A year and a half ago, I returned with my family to my native Saudi Arabia after a lengthy stay in the U.S. Our oldest, eight-year old Leen, had learned from her upbringing to ask lots of questions, and they started right away. "Baba," she asked me, "why are there no women drivers here?"
I didn't have a good answer, just like I didn't have about any number of other things people of my generation had been unsatisfied with for decades but couldn't really change. But as it happens, a few months later, I didn't need an answer, because Saudi women were given the right to drive.
That was just one of many carefully-considered reforms that had taken place at home. The man responsible for them is Mohammed bin Salman, 32, the crown prince in line to be the country's next sovereign. "MBS," as he is known everywhere, has been making global headlines for his bold steps to reshape Saudi society. Women driving is but one of them. A dramatic fight against corruption and an ambitious vision for the year 2030 are others.
MBS is currently on an American tour, and in a recent 60 Minutes profile, he calmly answered tough questions on the theme of whether he is rushing things as a young leader. To the contrary, he said -- at one point arguing that what he is doing is "extremely necessary."
I am convinced my country is at a stage where we can no longer afford incremental solutions. MBS and I are roughly one year apart in age. I've spent much of my adult life in the U.S., at M.I.T. and later running global businesses for Google, before deciding to go back home to help with the big changes Saudi Arabia needs. And I'm one of an entire generation of young Saudis who believe that what MBS is doing is much more than necessary. It is vital.
That's because he is bringing a sense of hope to millions of young Saudis — educated, digitally savvy, who represent the majority of the population. And they are being energized to show the world a new face of Saudi Arabia, one that is open, optimistic and eager take its place on the global stage. MBS is telling us, "Go out there and make that happen." And with bets like Neom, a planned city and economic zone, he is contemplating the moon shots we can showcase a possible future not only to Saudi Arabia, but to the world at large.
It's hard to emphasize how much of a change that represents. For much of my life, being young in Saudi Arabia featured little of the exuberance it does here in the U.S. There was, of course, oil money, but in many ways it was a curse because of the way it bred complacency.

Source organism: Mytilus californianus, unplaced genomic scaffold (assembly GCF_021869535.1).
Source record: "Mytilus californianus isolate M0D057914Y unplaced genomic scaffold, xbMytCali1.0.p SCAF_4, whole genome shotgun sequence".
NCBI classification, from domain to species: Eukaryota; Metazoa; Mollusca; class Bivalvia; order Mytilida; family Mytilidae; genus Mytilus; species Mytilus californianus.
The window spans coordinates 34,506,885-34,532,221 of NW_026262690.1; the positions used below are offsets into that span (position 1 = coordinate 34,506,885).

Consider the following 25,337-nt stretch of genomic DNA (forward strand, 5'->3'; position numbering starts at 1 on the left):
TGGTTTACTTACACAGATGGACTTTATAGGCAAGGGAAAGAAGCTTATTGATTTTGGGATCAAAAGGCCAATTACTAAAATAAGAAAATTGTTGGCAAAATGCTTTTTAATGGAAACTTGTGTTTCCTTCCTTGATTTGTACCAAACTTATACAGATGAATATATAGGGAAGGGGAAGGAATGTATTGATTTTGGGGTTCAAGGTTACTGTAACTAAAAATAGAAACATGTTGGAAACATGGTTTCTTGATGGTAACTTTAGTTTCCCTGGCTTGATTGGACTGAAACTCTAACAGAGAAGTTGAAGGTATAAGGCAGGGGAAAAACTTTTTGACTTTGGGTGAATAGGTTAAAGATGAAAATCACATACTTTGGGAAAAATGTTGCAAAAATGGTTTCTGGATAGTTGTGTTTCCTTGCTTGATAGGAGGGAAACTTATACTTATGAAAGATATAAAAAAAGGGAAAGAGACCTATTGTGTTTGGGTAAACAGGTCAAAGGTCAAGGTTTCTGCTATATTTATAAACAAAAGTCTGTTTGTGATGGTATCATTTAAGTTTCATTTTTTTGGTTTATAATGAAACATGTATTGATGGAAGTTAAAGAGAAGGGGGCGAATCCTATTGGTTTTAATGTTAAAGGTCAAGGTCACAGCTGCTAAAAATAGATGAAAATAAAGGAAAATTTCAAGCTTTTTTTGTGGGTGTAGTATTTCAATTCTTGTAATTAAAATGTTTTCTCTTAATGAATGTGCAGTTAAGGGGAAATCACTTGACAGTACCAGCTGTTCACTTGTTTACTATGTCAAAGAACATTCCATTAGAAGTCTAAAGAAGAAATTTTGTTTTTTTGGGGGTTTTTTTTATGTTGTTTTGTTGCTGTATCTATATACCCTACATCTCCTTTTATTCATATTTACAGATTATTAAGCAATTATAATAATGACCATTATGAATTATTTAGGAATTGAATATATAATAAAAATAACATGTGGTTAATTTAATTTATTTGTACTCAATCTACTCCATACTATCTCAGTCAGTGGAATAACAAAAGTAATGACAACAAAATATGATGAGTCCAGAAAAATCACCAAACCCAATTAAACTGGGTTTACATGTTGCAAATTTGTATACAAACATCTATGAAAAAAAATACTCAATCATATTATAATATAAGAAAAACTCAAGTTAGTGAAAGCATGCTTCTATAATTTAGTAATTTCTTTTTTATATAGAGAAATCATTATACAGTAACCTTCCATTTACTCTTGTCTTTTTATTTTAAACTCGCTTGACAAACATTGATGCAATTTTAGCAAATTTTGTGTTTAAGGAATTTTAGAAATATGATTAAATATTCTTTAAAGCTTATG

The country's social and political power was in the hands of men many decades older than us, who seemed to know or care little about the increasingly connected, digital lives we were leading, or the growing gap between the country's potential and its reality. We'd be thrilled when we read about the exploits of Silicon Valley pioneers like Steve Jobs. But when we looked around us, we would glumly realize that stories like those were almost impossible in Saudi Arabia.
That is precisely what MBS is changing. Men and women of my generation had been taught as youngsters to never question the status quo. Now, astonishingly, we are being encouraged to disrupt it. MBS has effectively given us a right to re-imagine Saudi Arabia and to then go about realizing it.
Technology will play a major role in this transformation. I moved back in Riyadh to build up the largest technology venture fund in the Middle East, Saudi Technology Ventures, anchored by Saudi Telecom.
My team and I have a number of ideas about areas of innovation Saudi is uniquely positioned to pursue at a global scale. For example, our country is roughly the size of the Western U.S., and much of it criss-crossed with infrastructure for the distribution of oil, energy and connectivity.
It's not hard to imagine combining the latest drone and satellite technologies with sophisticated machine learning vision systems to create a home-grown monitoring industry that then becomes a global standard. Everywhere we look, we see opportunity.
America, its people and its institutions will be important partners for us on this journey. Many Saudis learned how to learn, how to build and how to scale things from your great universities and companies, and we are now putting that knowledge to work back home. We hope that you will join us, both in spirit and in more tangible ways, as we undertake our tough but exciting journey.
I don't want to pretend there won't be challenges. The country is dealing with rising geopolitical risks and tensions, and at the same time, is balancing its pace of reforms to make sure it accommodates concerns about due process without stalling the engine of economic growth.
But Saudi Arabia will be able to better deal with both these challenges if it can strengthen itself domestically and empower a thriving society under a rule of law. Young Saudis recognize that; the Washington Post recently noted the "strong support" they give to MBS and his reforms.
We're far from declaring victory. But I'm beginning to think about having an answer ready for my daughter Leen when she asks me, hopefully not too far in the future, "Baba, why did it take us so long?"
Commentary by Abdulrahman I. Tarabzouni, known as "A.I.T.", who heads up STV, a $500 million venture fund anchored by Saudi Telecom. Born in Riyadh, he received an undergraduate and graduate degree in computer science with a concentration in economics from MIT. He was tapped by Google in 2009 to lead the Middle East's emerging business and eventually ran global new business out of its Mountain View headquarters. He now lives in Riyadh with his wife Jana and children Leen, Salman and Badr. Follow him on Twitter @aitmit.
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